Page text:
By KRISTIE RIEKEN
AP Sports Writer
HOUSTON (AP) _ Dwight Howard knows he’s a polarizing figure. He’s finally learned to be OK with that.
The bad feelings toward Houston’s star center originated when he wanted out of Orlando and intensified amid rumblings that he couldn’t get along with Kobe Bryant in his one season with the Los Angeles Lakers.
Now in his second season with the Rockets, who host the Los Angeles Clippers in Game 2 of the Western Conference semifinals on Wednesday night, Howard sat down with The Associated Press to talk about his image, how he dealt with missing the most games in his career and a new community initiative he’s passionate about.
Howard is a fun-loving guy who almost always wears a huge smile and is quick to crack a joke or make up a silly nickname for everyone in his path. So when he realized that people had started to hate him he wasn’t quite sure how to deal with it.
“Sometimes it hurts,” Howard said. “It used to hurt a lot more as I went from this guy that everybody likes to everybody hated me because I wanted to play basketball on another team. And I’m like: `Hey listen it’s really not that serious. If I stopped playing today, your life is going to be the same, my life is going to be the same, it’s just I’m not going to be playing basketball. So why should it matter what I decide?”’
Childhood friend and Houston teammate Josh Smith knows a thing or two about being hated himself. He was called a cancer and worse when he was released by the Detroit Pistons before signing with the Rockets and has helped Howard deal with the venom.
“Some people are concerned and put energy into stuff that they can’t control, and I always tell him those are things you can’t control,” Smith said. “You just have to be able to let it roll off your back like sweat at practice. You can’t really worry about the comments of others.”
Howard recently began a campaign called “Breathe Again” through his D12 Foundation, which he describes as a social movement to “breathe new life and hope for our future.” He’s focused on spreading his message to as many people as possible and often visits with youth about the project.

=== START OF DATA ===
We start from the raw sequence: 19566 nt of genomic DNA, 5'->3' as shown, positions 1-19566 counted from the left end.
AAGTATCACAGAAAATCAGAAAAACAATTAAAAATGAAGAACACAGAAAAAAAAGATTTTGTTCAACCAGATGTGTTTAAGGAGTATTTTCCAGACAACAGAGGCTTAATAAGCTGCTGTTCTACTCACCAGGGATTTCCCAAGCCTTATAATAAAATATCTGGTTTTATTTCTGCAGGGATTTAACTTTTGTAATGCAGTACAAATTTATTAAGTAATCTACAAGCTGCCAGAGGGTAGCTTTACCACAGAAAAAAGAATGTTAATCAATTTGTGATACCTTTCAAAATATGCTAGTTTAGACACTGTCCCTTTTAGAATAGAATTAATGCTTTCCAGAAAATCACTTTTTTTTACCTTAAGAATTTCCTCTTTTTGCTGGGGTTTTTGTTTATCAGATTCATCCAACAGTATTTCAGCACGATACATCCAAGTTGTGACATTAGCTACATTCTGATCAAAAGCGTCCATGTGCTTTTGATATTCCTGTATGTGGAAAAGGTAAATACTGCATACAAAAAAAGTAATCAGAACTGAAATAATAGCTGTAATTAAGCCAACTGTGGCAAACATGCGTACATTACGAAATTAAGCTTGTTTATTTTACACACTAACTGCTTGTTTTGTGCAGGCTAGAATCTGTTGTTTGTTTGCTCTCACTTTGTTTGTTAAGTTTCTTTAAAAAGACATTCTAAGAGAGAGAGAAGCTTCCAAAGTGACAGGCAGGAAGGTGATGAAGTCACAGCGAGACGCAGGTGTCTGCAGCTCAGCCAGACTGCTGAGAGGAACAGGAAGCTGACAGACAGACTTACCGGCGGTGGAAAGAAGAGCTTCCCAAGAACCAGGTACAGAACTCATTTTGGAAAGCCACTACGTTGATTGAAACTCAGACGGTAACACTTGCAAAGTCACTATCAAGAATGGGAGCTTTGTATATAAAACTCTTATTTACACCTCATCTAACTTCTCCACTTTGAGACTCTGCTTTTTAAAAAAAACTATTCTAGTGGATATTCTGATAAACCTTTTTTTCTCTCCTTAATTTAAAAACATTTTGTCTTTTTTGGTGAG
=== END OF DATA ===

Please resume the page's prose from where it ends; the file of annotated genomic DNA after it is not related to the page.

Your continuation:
“Basketball doesn’t last forever and I would rather be a legend for things I have done away from the game which will most likely surpass whatever I’ve done on the basketball court,” he said. “A greater legacy for me is seeing multitudes of people learn and grow and live longer than what they were expected because their lives were changed.”
Howard, whose father was a police officer, hopes this movement can be a positive alternative to the rioting and other violence that have followed recent police shootings. He’s long wanted to do something like this but the image some people had of him kept him from launching it until this year.
“I’ve built the courage to really just do it instead of worrying about what people are saying or the outcome,” he said. “Just say you know what: `This is on my heart and I’m just going to go with it.’ There are going to be people who don’t like it or don’t agree with it, but this is what I feel.”
Howard’s found his peace on a Rockets team that finished the regular season second in the Western Conference despite his missing half of the team’s games with injuries. He returned late in the regular season and amped things up in the first round of the playoffs to help Houston eliminate the Dallas Mavericks in five games.
Howard’s averaging 17.5 points, 13.2 rebounds and 3.3 blocks a game in a postseason where many believe he’s looking better than he has in years.
“There were a lot of times where I thought we had baskets and then Superman showed up,” Clippers coach Doc Rivers said of Howard’s work in L.A.’s win Monday night. “I’ve not seen him this athletic since the Orlando years. Powerful, athletic _ yeah he has it back for sure.”
Howard hoped sitting out to alleviate swelling in his right knee would help him get back to his old self. But in quiet moments of reflection during that long stretch on the bench the 29-year-old wondered what the future would hold.
“There were times during the two months I was out where I just felt like this was it, like I wasn’t going to be able to play no more and it was just kind of hard watching,” Howard said.
Asked if he actually thought his career could be over, he clarified.
“I just thought I wasn’t going to be able to play the way I know how to play … basically ever be Superman. I thought I was going to come back and be like …,” he said before deciding it wouldn’t be wise to compare himself to another player in this instance.
Howard admits to being overly emotional since his return from injury because of his desire to win a title. He helped Orlando to the Finals in 2009 when the Magic lost to the Lakers.
“I’ve tasted it, that feeling of being so close to winning a championship that when I don’t get there it’s like my whole world ends,” he said. “I’ve lost in the playoffs and I just felt like I could have died. Even just watching somebody else hold the trophy or talking about somebody else holding the trophy it just causes me to get emotional.”
Howard shared a story of what he was doing last year when the San Antonio Spurs were close to winning the Finals after he and the Rockets were ousted by the Portland Trail Blazers in the first round.
“I was trying to eat some Cajun crab legs and the Spurs were about to win and I just lost all taste in my mouth,” he said. “I couldn’t stand watching it and I just got up and out of the restaurant and left and I just sat in the car and I just started crying because I was like: `I want to win so bad and it’s so hard to do it.”’
Playing with one of the best players in the league in James Harden, Howard likes his chances this season.
“I feel like this is our time,” he said.